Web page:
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Oscar’s Grind for BJ, etc

PERFECT BLACKJACK STRATEGY

This is my favorite. Also known as Oscar’s Grind, it can be used with all even money bets, including Baccarat, Craps, Roulette and Blackjack.

I have won tens of thousands of dollars with this system in the past. Because of it’s conservation nature, you won’t ever “hit the jackpot”, but your losses will be minimized.

Not only that, over the course of several years of gambling, you could establish a nice “retirement fund”!

Properly managed, it wins many more table sessions than it loses. It often wins even when losing bets outnumber winning ones. It works most satisfactorily when the betting unit is not more than 2 or 3 percent of the sum that the player is prepared to lose at the particular table session.

Thus, a $5 betting unit should be backed by a readily available fund of not less than $250.

As usual, the player should be content to discontinue the session when winnings are half or less of the allotted capital.

The $5 betting unit would call for a stop-gain limit of $100 or $125.

The celebrated gambling mathematician, Dr. Allan N. Wilson, introduced the system in his immensely informative book,
The Casino Gambler’s Guide (see additional details in Appendix A).

Wilson reported that Julian Braun, the foremost computer analyst of gambling probabilities, had found that a player who used the system on even-money Craps wagers with a betting unit of $1 would risk reaching a $500 house limit no more often than once in 4,250 sessions.

It stands to reason that someone whose own loss limit is considerably short of the house’s maximum bet would be quite secure. And that is how this system seems to work out in real life. When making $10 bets with a stop-loss of $400 and quitting when $200 ahead, I have paid — thanks to Oscar — for more than one trip to Caribbean and Nevada casinos. I win about three sessions in every four.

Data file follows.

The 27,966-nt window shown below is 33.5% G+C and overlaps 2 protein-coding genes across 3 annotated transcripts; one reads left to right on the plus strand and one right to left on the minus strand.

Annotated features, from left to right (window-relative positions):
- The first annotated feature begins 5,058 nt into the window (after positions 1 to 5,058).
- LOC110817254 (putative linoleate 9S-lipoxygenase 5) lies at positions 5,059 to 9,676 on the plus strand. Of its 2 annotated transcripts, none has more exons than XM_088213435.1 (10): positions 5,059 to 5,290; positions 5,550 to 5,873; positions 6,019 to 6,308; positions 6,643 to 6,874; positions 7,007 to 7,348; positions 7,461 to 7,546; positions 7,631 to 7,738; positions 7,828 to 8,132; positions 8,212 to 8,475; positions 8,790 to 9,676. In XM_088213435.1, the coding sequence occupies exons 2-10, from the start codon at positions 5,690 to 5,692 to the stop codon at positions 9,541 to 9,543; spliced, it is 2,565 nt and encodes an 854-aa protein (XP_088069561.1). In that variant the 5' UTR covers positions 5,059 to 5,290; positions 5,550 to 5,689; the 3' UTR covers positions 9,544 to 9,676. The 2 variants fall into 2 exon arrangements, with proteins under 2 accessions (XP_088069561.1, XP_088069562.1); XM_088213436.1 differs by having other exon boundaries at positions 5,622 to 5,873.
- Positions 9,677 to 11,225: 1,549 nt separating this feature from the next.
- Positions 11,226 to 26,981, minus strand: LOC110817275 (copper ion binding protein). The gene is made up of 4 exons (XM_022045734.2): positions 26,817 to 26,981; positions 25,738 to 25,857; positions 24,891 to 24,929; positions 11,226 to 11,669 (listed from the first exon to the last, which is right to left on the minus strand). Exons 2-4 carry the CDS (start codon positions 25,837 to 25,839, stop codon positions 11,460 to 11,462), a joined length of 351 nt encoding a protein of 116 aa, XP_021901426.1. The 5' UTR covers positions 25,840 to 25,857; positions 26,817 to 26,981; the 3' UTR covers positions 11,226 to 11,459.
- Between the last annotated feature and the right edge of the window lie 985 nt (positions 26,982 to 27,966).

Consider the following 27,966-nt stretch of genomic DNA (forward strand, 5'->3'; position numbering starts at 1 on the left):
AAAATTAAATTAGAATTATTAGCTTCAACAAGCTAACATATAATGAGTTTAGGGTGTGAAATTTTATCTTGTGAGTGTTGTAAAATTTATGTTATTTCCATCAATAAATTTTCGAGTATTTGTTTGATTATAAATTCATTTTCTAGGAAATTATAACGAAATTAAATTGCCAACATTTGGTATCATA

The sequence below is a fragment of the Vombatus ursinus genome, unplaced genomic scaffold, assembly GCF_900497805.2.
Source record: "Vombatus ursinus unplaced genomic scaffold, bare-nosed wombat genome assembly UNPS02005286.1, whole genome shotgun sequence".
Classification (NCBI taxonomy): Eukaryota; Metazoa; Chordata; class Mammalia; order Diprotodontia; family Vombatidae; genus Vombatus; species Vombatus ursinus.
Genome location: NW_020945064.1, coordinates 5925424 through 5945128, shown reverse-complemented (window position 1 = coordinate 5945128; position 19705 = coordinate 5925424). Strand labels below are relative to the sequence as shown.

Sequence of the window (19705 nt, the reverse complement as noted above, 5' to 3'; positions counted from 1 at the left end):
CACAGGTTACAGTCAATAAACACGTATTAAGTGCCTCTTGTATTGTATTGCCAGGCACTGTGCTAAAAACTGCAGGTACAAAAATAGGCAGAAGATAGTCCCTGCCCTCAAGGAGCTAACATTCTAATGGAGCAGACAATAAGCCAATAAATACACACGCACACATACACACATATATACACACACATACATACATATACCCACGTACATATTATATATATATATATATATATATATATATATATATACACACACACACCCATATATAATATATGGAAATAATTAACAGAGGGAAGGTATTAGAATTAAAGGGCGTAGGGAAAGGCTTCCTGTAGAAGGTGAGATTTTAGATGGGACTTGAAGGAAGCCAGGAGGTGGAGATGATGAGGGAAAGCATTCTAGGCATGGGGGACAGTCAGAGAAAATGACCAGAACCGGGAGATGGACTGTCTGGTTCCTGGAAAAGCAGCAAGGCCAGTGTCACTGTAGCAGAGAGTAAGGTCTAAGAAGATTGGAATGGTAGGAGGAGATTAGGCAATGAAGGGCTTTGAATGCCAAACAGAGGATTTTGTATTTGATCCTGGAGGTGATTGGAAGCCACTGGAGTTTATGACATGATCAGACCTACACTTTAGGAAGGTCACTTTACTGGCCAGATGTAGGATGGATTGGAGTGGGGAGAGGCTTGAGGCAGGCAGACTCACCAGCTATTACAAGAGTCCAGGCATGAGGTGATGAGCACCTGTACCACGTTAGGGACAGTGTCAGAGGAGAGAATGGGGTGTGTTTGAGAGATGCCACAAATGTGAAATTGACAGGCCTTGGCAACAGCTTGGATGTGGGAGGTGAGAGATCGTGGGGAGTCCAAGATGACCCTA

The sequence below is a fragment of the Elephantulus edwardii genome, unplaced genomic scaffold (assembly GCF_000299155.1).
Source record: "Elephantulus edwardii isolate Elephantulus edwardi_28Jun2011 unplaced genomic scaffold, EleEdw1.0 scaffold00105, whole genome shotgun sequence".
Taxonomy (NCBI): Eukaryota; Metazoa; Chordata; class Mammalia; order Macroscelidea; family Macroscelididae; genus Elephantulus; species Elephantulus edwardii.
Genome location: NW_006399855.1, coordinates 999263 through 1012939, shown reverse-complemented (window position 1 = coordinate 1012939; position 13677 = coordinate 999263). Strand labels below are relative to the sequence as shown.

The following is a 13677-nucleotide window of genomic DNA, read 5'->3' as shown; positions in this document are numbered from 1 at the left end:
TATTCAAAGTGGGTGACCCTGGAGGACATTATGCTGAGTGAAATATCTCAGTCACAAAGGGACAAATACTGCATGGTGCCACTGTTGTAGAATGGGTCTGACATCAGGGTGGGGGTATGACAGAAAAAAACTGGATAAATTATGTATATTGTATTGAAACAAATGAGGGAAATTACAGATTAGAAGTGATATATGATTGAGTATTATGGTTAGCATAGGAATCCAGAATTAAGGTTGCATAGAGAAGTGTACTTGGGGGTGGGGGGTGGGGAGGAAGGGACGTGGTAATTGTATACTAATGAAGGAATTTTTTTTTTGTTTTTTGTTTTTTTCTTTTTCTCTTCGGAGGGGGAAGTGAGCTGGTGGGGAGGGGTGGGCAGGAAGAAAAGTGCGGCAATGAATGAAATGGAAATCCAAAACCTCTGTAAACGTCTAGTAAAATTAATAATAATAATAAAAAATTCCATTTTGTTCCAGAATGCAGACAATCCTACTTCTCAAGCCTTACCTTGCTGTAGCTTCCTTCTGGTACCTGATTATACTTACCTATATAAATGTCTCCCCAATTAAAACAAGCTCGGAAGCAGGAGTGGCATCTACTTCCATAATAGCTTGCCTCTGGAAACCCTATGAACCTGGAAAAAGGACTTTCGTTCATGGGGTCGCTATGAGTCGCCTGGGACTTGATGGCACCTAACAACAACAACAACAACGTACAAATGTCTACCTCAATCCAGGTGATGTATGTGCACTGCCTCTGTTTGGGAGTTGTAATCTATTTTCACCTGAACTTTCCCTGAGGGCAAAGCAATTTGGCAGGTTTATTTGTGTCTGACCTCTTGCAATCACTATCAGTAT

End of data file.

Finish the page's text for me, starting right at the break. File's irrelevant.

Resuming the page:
The originator of the system, a weekend Craps shooter, undescribed except as Oscar, told Wilson that he had never left Las Vegas as anything but a winner. The probability was enormous that he would lose someday and that the average loss (as Julian Braun found) would be upward of $13,000 when bucking a $500 house limit. But as I keep saying, no reason exists to play that way. The personal stop-loss and stop-gain are powerful allies.

Enough of this suspense. The system probably is an off-shoot of the D’Alembert. The goal of each series of bets is a profit of one betting unit. When that profit is in hand, the player pockets the chip and begins a new series. When the number of pocketed chips equals the prescribed limit on gain, the player cashes in and takes a recess.

The first bet in each series is one unit.

If it loses, the next bet is also one unit and the player notes that a loss will now bring the deficit of the series to two units. After a loss, the next bet is always the same size as the bet just lost.

When a series is losing, proceeds of a successful bet are not pocketed but the next bet is increased by one unit.

No bet ever is larger than may be necessary to end a series with a profit of one unit.

To illustrate, the player loses the first five bets in a series, and is now five units behind.

The next bet of one unit wins, leaving the series four down.

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